Jernigan v. StateAnnotate this Case
184 S.E.2d 259 (1971)
279 N.C. 556
Junior JERNIGAN, Petitioner, v. STATE of North Carolina, Respondent.
Supreme Court of North Carolina.
November 10, 1971.
*262 Atty. Gen. Robert Morgan, Staff Atty. Edward L. Eatman, Jr., Raleigh, for the State.
James B. Craven III, Durham, for plaintiff appellant.
The first problem presented by this appeal is whether the question which petitioner raises is justiciable under the Post Conviction Act. The answer is No. The Act authorizes any prisoner serving a sentence in the State Prison System to institute a proceeding in the Superior Court of the county of his conviction to challenge the validity of his incarceration upon the following grounds: (1) that in the proceeding which resulted in his conviction there was a substantial denial of his rights under the Constitution of the United States or of the State of North Carolina; (2) that the court was without jurisdiction to impose the sentence; (3) that the sentence exceeds the maximum authorized by law; or (4) that the sentence is subject to collateral attack upon any ground heretofore available under any common law or statutory remedy as to which there has been no prior adjudication. G.S. § 15-217 and G.S. § 15-217.1.
Petitioner concedes the validity of his trial and the sentences under which he is now being held. His only attack is upon the subsequent order of the Board of Paroles relating to the administration or order in which the sentences are to be served. The Post Conviction Hearing Act may not be used for this purpose. How then should petitioner have proceeded?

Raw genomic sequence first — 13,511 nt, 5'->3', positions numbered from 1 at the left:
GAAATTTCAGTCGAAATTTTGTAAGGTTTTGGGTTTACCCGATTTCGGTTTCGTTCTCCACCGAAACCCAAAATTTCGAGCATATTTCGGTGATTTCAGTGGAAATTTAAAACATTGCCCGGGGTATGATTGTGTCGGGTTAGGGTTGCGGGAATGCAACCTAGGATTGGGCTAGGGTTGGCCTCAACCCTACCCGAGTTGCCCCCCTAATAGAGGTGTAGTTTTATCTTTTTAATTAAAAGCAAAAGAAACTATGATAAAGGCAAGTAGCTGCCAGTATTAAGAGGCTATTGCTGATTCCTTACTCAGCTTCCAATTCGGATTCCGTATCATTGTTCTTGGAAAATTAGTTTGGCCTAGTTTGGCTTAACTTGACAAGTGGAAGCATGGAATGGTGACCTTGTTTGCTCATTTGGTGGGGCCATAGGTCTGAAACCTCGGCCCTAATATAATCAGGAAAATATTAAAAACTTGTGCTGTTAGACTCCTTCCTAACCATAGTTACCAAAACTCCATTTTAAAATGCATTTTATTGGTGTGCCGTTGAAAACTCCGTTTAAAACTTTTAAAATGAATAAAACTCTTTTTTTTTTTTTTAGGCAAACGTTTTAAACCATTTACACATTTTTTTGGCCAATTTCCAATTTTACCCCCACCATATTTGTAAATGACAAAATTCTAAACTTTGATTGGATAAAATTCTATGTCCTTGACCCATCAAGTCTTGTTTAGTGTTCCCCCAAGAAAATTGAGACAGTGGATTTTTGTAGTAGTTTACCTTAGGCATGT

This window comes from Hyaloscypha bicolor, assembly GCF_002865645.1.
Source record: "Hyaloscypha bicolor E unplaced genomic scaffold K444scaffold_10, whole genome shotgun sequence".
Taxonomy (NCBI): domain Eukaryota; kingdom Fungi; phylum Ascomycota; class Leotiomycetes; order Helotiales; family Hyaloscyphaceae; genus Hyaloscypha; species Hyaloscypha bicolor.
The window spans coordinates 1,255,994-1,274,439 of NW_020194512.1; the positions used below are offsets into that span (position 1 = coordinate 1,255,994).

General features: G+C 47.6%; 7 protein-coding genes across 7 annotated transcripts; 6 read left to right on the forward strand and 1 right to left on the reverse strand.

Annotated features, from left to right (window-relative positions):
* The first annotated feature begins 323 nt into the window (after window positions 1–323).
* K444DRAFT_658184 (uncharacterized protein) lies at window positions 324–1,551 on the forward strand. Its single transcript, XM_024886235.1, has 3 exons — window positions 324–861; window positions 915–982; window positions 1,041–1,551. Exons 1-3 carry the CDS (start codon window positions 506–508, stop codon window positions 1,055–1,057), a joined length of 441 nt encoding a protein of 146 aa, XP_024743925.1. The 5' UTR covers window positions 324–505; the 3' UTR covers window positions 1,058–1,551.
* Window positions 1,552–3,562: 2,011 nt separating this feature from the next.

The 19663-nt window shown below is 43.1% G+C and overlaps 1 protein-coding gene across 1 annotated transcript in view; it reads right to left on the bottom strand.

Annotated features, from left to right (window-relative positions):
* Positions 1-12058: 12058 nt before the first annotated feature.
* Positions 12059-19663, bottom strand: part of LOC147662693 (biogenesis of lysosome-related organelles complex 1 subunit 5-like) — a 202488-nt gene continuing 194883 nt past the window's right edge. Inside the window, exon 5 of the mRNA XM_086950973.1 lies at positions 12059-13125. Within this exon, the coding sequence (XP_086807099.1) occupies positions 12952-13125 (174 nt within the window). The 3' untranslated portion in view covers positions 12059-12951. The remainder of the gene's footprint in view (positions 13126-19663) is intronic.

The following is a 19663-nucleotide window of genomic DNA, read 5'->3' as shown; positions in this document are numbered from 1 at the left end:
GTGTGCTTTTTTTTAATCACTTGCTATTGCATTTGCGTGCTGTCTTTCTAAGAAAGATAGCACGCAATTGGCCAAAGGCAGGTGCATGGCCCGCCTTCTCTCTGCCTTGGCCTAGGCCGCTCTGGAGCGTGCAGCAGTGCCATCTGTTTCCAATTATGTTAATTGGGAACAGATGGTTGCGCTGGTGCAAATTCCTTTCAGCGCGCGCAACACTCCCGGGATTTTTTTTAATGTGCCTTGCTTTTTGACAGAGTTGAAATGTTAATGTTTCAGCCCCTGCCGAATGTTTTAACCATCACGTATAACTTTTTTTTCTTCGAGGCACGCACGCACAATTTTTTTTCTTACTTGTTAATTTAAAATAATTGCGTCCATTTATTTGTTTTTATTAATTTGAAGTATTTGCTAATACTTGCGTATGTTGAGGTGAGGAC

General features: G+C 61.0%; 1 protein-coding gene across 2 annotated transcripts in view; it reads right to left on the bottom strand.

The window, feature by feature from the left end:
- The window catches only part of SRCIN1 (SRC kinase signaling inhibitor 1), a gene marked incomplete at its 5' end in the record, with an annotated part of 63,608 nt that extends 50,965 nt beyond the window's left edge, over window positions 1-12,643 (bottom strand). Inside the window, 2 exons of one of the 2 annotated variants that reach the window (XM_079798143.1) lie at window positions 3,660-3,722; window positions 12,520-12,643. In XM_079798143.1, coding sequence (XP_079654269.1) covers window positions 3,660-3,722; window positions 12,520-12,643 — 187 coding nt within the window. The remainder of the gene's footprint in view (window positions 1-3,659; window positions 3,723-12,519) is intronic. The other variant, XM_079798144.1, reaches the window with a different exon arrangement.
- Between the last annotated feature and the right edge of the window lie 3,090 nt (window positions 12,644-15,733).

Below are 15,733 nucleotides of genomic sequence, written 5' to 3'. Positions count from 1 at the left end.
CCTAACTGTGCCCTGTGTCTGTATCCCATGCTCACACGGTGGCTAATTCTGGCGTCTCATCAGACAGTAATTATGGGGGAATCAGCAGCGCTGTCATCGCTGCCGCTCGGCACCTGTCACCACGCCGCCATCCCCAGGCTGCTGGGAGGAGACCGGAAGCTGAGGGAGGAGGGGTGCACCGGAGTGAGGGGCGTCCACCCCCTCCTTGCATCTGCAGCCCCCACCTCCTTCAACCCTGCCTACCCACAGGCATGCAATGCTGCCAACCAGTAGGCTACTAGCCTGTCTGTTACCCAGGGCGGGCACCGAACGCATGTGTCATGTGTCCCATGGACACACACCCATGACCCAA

Petitioner could not have proceeded by petition for a writ of habeas corpus because he is not now illegally imprisoned. Presently he is serving a valid ten-year-sentence, begun 7 April 1967. Under our decisions the sole question for determination in a habeas corpus proceeding is whether the petitioner is then being unlawfully imprisoned. The writ is not *263 available to test a prisoner's right to be released at some future time. State v. Lewis, 274 N.C. 438, 164 S.E.2d 177; In Re Burton, 257 N.C. 534, 126 S.E.2d 581; In Re Renfrow, 247 N.C. 55, 100 S.E.2d 315; In Re Swink, 243 N.C. 86, 89 S.E.2d 792. Cf. State v. Clendon, 249 N.C. 44, 105 S.E.2d 93; State v. Austin, 241 N.C. 548, 85 S.E.2d 924. Contra Peyton v. Rowe, 391 U.S. 54, 88 S. Ct. 1549, 20 L. Ed. 2d 426 (1967)construing 28 U.S.C. § 2241(c) (3) (1970), a section of the federal habeas corpus statutes.